London-based artist Katharine Morling makes ceramic sculptures of woodland creatures and colorful still lives of fruit and flora. But it’s the cartoonish, hand-rendered, black-and-white renditions of everyday objects—a blank page and pen, an old typewriter, a box of matches, an old sewing machine, a chainsaw—that are the most arresting, inviting nostalgia and reflection. Even in photographs, they look like a sketchbook sprung to life.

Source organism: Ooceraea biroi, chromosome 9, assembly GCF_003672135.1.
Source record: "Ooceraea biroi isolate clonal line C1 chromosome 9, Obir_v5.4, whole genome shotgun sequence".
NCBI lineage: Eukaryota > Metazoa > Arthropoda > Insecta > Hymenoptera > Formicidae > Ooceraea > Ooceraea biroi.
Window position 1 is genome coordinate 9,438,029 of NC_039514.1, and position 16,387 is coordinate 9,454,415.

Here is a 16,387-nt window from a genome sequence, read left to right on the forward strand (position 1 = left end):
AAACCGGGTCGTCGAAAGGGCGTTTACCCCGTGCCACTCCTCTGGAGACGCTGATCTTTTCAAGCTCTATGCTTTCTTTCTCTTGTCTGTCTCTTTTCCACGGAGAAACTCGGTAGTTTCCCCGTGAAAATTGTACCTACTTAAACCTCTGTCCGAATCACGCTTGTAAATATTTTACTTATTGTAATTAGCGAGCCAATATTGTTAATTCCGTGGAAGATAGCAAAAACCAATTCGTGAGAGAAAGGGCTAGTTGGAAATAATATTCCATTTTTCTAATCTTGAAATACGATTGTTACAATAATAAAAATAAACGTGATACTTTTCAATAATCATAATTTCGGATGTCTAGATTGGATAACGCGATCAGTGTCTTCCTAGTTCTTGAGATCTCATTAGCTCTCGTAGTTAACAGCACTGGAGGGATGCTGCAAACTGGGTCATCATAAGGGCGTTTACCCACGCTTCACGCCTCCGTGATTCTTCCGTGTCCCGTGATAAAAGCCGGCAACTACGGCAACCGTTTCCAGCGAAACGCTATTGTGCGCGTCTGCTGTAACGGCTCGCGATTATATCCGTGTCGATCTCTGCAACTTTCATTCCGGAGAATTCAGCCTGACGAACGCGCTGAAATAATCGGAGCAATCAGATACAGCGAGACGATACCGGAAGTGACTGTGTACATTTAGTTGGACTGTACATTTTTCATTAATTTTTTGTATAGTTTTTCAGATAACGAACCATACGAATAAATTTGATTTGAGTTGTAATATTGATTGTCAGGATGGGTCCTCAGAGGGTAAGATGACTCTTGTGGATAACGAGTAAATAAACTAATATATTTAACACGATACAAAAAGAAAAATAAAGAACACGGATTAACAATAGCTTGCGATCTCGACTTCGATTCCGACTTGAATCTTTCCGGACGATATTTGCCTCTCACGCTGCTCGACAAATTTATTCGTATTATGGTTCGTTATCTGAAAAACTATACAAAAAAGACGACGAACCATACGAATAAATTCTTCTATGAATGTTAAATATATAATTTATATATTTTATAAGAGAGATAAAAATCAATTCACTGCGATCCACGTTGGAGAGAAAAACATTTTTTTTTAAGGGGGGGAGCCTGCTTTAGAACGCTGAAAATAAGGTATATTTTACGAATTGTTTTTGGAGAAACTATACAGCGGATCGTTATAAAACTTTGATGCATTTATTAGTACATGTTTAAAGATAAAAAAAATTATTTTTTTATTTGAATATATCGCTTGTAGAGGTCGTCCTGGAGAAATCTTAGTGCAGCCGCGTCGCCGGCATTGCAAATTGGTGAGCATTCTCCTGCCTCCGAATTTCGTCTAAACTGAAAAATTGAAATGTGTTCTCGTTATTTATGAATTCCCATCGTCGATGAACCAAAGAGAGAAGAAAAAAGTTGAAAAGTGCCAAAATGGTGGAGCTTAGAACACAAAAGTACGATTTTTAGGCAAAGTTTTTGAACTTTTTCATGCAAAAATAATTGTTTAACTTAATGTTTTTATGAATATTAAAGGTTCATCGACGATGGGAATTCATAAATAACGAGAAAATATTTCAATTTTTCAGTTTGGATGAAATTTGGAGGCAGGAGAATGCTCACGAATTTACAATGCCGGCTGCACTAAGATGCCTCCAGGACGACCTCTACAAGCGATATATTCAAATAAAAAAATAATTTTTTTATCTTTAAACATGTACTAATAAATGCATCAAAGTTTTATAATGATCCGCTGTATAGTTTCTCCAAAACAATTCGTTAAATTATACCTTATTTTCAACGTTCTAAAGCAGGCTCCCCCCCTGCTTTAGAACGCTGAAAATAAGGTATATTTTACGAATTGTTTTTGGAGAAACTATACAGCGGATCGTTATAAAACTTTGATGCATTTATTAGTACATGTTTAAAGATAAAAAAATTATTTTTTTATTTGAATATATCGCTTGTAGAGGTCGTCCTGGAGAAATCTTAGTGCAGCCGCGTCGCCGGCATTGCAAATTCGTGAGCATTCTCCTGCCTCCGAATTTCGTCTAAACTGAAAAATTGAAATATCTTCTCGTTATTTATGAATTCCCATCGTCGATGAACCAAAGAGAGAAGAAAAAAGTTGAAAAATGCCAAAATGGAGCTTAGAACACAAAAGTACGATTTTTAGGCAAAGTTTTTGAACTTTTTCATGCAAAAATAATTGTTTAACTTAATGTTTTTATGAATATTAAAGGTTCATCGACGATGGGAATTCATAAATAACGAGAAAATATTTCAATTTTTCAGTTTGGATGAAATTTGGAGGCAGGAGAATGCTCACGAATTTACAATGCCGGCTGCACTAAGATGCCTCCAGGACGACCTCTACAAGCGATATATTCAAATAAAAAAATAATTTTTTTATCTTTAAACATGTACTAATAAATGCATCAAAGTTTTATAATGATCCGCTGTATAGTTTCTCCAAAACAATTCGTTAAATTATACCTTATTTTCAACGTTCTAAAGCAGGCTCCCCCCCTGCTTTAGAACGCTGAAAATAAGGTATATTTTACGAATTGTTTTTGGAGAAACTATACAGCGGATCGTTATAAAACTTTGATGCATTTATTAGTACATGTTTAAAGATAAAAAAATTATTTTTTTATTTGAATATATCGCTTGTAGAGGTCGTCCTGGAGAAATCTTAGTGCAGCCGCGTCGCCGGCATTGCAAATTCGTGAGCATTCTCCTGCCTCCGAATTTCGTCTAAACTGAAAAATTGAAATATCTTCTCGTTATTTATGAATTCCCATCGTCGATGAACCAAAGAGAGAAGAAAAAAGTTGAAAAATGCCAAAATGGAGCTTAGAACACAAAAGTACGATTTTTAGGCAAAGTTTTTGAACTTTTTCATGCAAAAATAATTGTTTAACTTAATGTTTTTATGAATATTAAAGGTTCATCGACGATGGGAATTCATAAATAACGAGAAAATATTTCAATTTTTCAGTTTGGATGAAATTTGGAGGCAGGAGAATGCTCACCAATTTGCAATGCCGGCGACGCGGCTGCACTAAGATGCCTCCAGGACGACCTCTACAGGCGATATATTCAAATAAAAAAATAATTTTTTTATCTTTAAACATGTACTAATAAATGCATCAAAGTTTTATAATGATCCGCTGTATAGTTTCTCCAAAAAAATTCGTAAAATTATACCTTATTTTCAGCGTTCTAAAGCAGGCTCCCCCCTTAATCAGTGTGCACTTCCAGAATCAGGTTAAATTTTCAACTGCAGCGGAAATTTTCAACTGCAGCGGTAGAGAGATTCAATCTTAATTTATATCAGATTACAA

In an artist’s statement, Morling describes her work as 3-D drawings “in the medium of ceramics.” Her works are life-sized, creating “a slightly surreal experience,” she says. “Each piece, on the surface, an inanimate object, has been given layers of emotion and embedded with stories, which are open for interpretation in the viewer’s mind.”